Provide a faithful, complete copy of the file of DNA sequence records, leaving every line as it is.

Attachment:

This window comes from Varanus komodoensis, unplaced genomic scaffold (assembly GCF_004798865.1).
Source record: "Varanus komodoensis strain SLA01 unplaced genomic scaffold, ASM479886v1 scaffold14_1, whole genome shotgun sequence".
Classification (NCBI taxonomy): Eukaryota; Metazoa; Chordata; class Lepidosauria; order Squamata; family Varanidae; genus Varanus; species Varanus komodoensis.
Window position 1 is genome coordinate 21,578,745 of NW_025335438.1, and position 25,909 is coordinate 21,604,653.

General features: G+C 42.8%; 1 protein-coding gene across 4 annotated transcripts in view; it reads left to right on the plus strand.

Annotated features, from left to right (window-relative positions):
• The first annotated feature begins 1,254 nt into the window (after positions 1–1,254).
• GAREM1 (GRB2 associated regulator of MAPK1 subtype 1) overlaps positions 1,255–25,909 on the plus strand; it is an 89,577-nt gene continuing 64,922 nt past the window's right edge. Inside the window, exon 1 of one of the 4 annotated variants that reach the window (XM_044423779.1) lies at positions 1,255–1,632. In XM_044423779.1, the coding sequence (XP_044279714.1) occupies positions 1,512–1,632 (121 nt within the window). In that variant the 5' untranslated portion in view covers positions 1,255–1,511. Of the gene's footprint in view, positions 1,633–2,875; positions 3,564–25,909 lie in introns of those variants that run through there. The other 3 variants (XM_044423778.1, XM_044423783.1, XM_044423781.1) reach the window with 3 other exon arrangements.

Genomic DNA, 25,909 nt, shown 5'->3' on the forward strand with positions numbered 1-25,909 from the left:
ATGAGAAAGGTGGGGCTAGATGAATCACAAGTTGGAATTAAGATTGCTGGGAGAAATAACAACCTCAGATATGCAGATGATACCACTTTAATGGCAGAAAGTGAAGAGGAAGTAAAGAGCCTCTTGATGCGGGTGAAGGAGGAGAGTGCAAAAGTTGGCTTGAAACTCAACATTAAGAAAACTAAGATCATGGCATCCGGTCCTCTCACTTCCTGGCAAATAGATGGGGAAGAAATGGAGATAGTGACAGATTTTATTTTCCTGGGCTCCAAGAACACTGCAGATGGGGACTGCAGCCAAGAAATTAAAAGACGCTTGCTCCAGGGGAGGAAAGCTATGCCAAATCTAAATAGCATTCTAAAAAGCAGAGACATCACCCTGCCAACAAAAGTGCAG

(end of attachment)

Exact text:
This window comes from Varanus komodoensis, unplaced genomic scaffold (assembly GCF_004798865.1).
Source record: "Varanus komodoensis strain SLA01 unplaced genomic scaffold, ASM479886v1 scaffold14_1, whole genome shotgun sequence".
Classification (NCBI taxonomy): Eukaryota; Metazoa; Chordata; class Lepidosauria; order Squamata; family Varanidae; genus Varanus; species Varanus komodoensis.
Window position 1 is genome coordinate 21,578,745 of NW_025335438.1, and position 25,909 is coordinate 21,604,653.

General features: G+C 42.8%; 1 protein-coding gene across 4 annotated transcripts in view; it reads left to right on the plus strand.

Annotated features, from left to right (window-relative positions):
• The first annotated feature begins 1,254 nt into the window (after positions 1–1,254).
• GAREM1 (GRB2 associated regulator of MAPK1 subtype 1) overlaps positions 1,255–25,909 on the plus strand; it is an 89,577-nt gene continuing 64,922 nt past the window's right edge. Inside the window, exon 1 of one of the 4 annotated variants that reach the window (XM_044423779.1) lies at positions 1,255–1,632. In XM_044423779.1, the coding sequence (XP_044279714.1) occupies positions 1,512–1,632 (121 nt within the window). In that variant the 5' untranslated portion in view covers positions 1,255–1,511. Of the gene's footprint in view, positions 1,633–2,875; positions 3,564–25,909 lie in introns of those variants that run through there. The other 3 variants (XM_044423778.1, XM_044423783.1, XM_044423781.1) reach the window with 3 other exon arrangements.

Genomic DNA, 25,909 nt, shown 5'->3' on the forward strand with positions numbered 1-25,909 from the left:
ATGAGAAAGGTGGGGCTAGATGAATCACAAGTTGGAATTAAGATTGCTGGGAGAAATAACAACCTCAGATATGCAGATGATACCACTTTAATGGCAGAAAGTGAAGAGGAAGTAAAGAGCCTCTTGATGCGGGTGAAGGAGGAGAGTGCAAAAGTTGGCTTGAAACTCAACATTAAGAAAACTAAGATCATGGCATCCGGTCCTCTCACTTCCTGGCAAATAGATGGGGAAGAAATGGAGATAGTGACAGATTTTATTTTCCTGGGCTCCAAGAACACTGCAGATGGGGACTGCAGCCAAGAAATTAAAAGACGCTTGCTCCAGGGGAGGAAAGCTATGCCAAATCTAAATAGCATTCTAAAAAGCAGAGACATCACCCTGCCAACAAAAGTGCAG